Monday, October 12, 2009

Pulp Fantasy Library: The Black Company

One of the frequent criticisms of looking to Appendix N for inspiration is that all of its books were written before 1979, most of them by a decade or more. I've never seen this as a damning critique, given my contention that Dungeons & Dragons was written to broadly emulate the characters, themes, and situations of pre-mass market pulp fantasy literature. Nevertheless, in the 30 years since the first appearance of the famed appendix, a lot of fantasy stories have been written. Surely some of them must have been written whose characters, themes, and situations were consonant with those that inspired Gygax and Arneson, right?

This was a question frequently put to Gary Gygax in numerous online forums and his response was generally the same: there are only a handful of post-1979 authors whose works he admired and considered in the same vein as he saw D&D -- and Glen Cook was among that august company. Cook's first novel, 1984's The Black Company, was one that Gygax recommended in a contemporaneous "From the Sorcerer's Scroll" column. Alas, I can no longer find the specific reference, but I nevertheless recall Gary's effusive praise for the novel. That intrigued me at the time and I tried to find the book to see what all the fuss was about.

I never managed to do so and it wasn't until comparatively recently that I actually read The Black Company. The book takes its name from a mercenary company that's been in existence for several hundred years prior to its start. With such a long history, the company has an official annalist, the current one being named Croaker, and the novel is told from his perspective, as he records the events that befall him and his brothers in arms. The story begins in a faction-riddled city, where the Black Company is employed by its current ruler, whose position is rapidly deteriorating, costing the Company many men and much materiel. When a better offer comes along -- heading north to serve a mysterious patron known only as the Lady -- the mercenaries assassinate their current employer in order to void the contract and thus be in a position to accept the new one, as the sanctity of contracts is very important to the Black Company's ability to stay together and continue to attract work.

The Lady, it turns out, is a powerful wizard and the wife of an even more powerful one named the Dominator, who together once ruled a great empire with the assistance of former enemies turned allies known as the Ten Who Were Taken. Until recently, the Lady had been magically imprisoned, along with her husband and the Taken. She is awakened by a power-hungry wizard, who sought to use her to win an empire for himself, but his plan went awry and now the Lady is awake and keen to resume her rule alone. Unfortunately for her, things have not gone as planned, with various rebel factions arising to oppose her, not to mention rivalries within the Taken, some of whom seek to supplant her as well.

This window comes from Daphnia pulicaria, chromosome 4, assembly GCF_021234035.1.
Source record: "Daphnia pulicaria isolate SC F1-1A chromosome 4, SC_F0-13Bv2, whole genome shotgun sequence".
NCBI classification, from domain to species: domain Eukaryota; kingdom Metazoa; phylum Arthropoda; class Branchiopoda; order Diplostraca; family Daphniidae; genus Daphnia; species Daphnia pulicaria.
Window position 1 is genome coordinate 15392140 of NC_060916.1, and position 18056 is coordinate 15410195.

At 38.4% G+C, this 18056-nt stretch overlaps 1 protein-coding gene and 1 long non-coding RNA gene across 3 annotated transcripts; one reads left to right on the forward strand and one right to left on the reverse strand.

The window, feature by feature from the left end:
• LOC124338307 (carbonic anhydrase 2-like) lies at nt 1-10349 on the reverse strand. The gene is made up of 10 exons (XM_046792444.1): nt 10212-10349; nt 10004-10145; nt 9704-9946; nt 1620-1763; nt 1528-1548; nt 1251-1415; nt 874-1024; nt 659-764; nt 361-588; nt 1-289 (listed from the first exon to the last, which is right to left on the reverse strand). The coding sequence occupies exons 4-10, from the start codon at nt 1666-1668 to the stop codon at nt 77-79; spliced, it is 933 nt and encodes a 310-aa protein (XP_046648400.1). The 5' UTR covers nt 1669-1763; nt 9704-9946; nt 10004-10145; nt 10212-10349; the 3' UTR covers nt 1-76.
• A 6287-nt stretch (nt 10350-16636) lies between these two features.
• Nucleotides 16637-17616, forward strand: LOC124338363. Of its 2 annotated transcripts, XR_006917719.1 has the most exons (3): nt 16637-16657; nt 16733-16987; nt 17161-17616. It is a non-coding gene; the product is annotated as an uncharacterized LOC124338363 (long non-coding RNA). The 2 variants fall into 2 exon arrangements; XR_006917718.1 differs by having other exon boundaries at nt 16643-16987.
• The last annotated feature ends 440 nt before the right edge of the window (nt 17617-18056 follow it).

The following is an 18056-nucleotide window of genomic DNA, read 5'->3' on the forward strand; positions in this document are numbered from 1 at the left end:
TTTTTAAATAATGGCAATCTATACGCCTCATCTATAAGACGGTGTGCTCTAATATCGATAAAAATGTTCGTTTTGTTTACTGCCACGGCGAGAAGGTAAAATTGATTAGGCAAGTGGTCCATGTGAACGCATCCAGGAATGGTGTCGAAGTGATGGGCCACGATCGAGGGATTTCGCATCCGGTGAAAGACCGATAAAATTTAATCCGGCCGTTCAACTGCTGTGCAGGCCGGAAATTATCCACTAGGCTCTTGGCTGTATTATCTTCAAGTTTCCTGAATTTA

This is where the Black Company comes in and becomes involved. Caught between a variety of dangerous factions and standing by the terms of their contract, they must find a way to survive and fulfill their duties to the Lady. The result is a gritty, occasionally remorseless swords-and-sorcery tale told in the form of a first person military chronicle. I can certainly see what attracted Gygax to the book, although its applicability to D&D is less obvious to me. I myself found the book fairly slow going and, while I appreciated it for its ideas, I wasn't won over by Cook's writing, which felt very flat to me. That disappointed me greatly, as I wanted to like this book and its sequels more than I did. Still, there's no question that they're well worth reading and that they are good examples of contemporary pulp fantasy. My own disappointments to the contrary, The Black Company at least should be read by anyone with an interest in the genre.

26 comments:

  1. Awhile ago you wrote about silly character names, this novel is filled with almost every character having names like One Eye, The Captain, Tom-Tom, Howler, even a guy named Pawnbroker. If only Fighter Two had survived to 3rd level he could have joined the Black Company.

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  2. While I'm not a huge fan of Cook's writing style either, he really won me over eventually with his strong plot and stronger characters. The Black Company (as a series, not necessarily just that novel) is really a milestone in fantasy fiction.

    I don't know that Gary Gygax liking the book is necessarily a reason to recommend it. A lot of the writers in Appendix N don't really ring my bell anymore, for that matter, and some of them, in fact I quite dislike.

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  3. Cook is an interesting writer (I agree his writing style takes some getting used to) and the series goes on far, far too long, but there are some spectacular scenes in the Black Company series.